Personally I really like using a dehydrator, I find it takes up very little countertop space, very little electricity and give a better quality product than using an oven.
If you have space for a freezer, freezing your bulk purchases is another good option for preserving food. There are even ways to freeze things without using endless amounts of plastic.
DIY for apartment homesteaders
13. Fix it
If something breaks at home, instead of buying a new one, check on YouTube and see if you can fix it yourself. In the last 3 years we have successfully fixed a leaking freezer, a broken washing machine (twice), the dishwasher, vacuum cleaner and the chainsaw all with the help of DIY videos on YouTube.
14. Build it
If you need something new, you might like to see if you can build it yourself. Again YouTube can be your friend!
15. Make it
Learning to sew, paint, craft and other skills can all be beneficial to an apartment homesteader. Plus, as a bonus, you might find a new hobby that you enjoy.
Livestock you can keep in an apartment
16. Keep some meat rabbits
Rabbits are one of the few animals that you can successfully keep in an apartment. They are legally considered pets, and they take up very little space. Rabbits breed like you wouldn’t believe and grow very quickly.
If you clean them out once or twice a week they will not stink up your home either.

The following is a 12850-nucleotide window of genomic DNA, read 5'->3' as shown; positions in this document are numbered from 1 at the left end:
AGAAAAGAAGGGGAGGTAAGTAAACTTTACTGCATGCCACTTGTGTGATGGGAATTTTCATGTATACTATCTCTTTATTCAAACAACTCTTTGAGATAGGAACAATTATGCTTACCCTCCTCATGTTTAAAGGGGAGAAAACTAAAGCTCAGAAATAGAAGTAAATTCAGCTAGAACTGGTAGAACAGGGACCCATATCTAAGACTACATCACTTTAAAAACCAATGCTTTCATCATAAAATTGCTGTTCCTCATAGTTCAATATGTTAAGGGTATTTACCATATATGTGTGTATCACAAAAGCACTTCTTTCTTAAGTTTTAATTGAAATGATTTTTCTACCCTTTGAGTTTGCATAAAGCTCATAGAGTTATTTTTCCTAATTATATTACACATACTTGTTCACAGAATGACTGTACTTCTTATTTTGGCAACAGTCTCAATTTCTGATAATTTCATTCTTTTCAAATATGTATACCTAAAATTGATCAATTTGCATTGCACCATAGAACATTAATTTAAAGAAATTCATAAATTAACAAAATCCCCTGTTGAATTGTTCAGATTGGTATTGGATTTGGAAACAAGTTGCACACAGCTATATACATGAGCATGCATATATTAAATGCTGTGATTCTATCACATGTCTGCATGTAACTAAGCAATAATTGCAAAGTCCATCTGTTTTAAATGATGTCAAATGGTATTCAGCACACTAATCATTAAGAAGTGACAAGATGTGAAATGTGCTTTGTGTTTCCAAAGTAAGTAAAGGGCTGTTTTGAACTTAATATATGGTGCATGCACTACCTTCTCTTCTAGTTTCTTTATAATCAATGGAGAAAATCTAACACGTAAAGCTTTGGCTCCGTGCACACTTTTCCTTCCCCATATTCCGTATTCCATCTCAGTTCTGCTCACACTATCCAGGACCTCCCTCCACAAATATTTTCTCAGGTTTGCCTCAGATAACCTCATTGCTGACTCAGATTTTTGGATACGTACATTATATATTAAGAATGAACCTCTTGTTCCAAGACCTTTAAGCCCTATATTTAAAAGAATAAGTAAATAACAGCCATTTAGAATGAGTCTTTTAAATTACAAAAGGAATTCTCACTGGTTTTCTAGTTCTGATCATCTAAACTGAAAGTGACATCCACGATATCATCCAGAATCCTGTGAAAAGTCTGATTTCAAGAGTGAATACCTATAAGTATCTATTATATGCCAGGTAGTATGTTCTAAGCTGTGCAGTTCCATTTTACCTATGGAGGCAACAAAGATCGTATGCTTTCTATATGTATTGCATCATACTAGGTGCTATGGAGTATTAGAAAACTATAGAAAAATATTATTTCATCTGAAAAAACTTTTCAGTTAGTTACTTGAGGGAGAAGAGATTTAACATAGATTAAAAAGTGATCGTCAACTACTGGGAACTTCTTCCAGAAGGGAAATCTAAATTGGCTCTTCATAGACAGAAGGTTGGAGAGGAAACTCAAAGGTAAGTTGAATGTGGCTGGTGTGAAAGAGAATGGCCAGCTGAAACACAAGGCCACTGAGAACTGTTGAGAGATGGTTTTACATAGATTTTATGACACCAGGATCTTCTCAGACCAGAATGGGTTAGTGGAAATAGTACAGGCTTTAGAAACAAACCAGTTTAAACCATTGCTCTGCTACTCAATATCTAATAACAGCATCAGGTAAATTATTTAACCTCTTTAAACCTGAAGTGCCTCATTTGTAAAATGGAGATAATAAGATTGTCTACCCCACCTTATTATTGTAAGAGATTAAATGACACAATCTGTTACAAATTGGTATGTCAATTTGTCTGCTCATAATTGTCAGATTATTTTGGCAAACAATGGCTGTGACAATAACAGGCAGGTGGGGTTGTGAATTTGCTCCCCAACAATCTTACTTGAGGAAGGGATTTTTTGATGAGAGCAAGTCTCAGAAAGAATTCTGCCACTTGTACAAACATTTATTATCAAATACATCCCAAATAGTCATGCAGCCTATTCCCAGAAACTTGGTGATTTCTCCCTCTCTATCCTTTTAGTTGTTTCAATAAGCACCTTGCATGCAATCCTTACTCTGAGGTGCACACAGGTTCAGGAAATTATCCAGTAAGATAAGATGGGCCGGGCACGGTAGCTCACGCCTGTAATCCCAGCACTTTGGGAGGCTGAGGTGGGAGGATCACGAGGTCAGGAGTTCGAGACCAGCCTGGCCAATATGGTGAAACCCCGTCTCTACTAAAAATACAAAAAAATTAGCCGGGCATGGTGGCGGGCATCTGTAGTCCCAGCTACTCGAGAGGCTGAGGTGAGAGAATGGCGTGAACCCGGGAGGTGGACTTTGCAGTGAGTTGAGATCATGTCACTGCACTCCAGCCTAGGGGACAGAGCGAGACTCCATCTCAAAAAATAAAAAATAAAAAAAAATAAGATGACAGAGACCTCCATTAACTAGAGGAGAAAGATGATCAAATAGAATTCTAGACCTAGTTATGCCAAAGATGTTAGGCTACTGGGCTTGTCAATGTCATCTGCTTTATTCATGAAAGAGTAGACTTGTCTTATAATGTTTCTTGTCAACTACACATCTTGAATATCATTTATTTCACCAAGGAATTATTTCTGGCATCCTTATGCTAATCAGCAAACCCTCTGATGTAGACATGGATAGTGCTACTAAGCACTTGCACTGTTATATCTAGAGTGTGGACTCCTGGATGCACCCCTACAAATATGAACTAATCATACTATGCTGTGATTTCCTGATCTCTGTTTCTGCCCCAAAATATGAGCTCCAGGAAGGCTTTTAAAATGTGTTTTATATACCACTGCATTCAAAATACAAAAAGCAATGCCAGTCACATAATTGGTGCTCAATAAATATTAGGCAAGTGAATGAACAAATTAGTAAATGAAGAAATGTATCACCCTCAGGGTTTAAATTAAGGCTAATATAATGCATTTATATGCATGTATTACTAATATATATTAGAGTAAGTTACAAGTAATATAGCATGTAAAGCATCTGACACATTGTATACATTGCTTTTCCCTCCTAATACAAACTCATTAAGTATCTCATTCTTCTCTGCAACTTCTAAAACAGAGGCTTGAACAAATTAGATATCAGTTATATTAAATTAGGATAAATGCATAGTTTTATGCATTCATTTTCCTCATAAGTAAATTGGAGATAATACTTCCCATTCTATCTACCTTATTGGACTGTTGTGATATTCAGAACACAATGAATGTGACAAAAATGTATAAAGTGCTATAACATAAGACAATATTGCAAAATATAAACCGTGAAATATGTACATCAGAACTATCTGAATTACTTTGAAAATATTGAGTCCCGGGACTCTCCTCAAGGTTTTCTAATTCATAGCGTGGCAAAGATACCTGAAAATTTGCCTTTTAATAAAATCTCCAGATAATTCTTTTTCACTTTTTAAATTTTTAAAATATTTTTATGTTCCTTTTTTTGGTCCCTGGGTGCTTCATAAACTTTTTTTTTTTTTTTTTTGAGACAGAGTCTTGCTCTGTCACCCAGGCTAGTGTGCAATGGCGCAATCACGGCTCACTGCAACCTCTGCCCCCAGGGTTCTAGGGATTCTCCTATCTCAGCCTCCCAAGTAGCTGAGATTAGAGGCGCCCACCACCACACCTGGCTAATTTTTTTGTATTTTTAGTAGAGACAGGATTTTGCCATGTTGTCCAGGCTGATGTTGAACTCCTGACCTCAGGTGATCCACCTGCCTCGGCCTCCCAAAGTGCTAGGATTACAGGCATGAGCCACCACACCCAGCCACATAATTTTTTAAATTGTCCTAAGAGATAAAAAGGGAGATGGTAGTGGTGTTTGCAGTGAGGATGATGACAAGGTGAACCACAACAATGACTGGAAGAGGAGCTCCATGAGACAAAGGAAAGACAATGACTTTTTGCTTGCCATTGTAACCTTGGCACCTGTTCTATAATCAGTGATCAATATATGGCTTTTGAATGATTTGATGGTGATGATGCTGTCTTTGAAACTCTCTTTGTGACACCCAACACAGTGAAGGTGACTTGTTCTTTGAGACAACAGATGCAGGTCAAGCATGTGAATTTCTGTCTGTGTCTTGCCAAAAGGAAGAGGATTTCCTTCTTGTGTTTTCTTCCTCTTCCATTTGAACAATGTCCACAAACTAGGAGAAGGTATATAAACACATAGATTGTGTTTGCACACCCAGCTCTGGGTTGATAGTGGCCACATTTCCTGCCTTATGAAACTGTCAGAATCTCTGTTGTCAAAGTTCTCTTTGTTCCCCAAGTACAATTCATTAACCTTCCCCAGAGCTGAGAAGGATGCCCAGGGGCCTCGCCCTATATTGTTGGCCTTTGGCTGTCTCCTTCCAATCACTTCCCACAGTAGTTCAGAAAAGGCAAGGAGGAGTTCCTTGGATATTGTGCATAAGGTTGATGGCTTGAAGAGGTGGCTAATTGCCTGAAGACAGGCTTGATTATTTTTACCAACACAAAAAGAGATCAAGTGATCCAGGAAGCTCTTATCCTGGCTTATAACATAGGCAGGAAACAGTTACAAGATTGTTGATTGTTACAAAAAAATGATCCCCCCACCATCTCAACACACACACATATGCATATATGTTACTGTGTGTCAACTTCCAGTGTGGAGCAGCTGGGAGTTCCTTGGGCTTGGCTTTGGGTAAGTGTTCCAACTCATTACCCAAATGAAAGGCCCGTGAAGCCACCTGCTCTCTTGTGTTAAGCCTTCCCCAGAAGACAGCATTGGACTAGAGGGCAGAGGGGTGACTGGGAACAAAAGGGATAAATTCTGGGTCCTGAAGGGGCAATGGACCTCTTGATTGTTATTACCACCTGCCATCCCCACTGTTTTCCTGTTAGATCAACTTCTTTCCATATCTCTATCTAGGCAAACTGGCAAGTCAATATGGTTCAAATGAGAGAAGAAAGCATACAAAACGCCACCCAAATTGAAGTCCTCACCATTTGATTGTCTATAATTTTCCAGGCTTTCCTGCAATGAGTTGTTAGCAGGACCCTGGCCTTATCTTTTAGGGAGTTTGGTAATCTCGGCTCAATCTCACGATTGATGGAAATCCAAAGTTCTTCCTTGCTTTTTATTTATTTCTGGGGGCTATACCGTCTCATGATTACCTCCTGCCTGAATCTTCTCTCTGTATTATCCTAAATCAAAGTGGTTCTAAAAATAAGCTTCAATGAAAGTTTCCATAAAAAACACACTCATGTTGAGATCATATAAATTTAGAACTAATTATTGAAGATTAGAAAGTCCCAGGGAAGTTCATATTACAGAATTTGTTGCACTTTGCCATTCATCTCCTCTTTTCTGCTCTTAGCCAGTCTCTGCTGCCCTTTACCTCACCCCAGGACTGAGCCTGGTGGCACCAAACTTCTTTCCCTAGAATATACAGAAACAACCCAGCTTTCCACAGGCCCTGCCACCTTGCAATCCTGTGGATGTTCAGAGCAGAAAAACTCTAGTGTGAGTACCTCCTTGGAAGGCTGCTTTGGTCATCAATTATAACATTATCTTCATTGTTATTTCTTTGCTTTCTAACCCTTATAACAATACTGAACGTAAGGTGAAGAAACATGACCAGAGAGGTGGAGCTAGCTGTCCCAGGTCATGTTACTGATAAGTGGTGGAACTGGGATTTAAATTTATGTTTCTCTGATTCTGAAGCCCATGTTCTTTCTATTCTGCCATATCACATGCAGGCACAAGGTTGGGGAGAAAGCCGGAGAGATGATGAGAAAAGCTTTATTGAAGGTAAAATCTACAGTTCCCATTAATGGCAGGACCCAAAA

17. Keeping quail in an apartment
Quail are the perfect animal for raising in apartments. They are small, quiet and quite productive. You can keep one rooster and 5 or 6 hens. Their eggs are edible, and they can breed from 6 weeks onwards.
Composting for the apartment homestead
18. Bokashi boxes
While a traditional, large compost heap would be sinky, gross and inappropriate in an apartment, bokashi boxes do not smell and are very effective at composting. You can buy the whole kits from here.
19. Worm farms
If you have a balcony or patio space, a small worm farm is a great way to use up your food scraps as well as making great food for your plants. You can buy them here or learn how to make them on YouTube.
Greener living on your apartment homestead
20. Conserve power
Conserving power is a good way to both save money as well as helping save the planet. Turn things off when you have finished using them. Use only what you need to, and if you need to get a new appliance, choose the one that is more efficient.
21. Install solar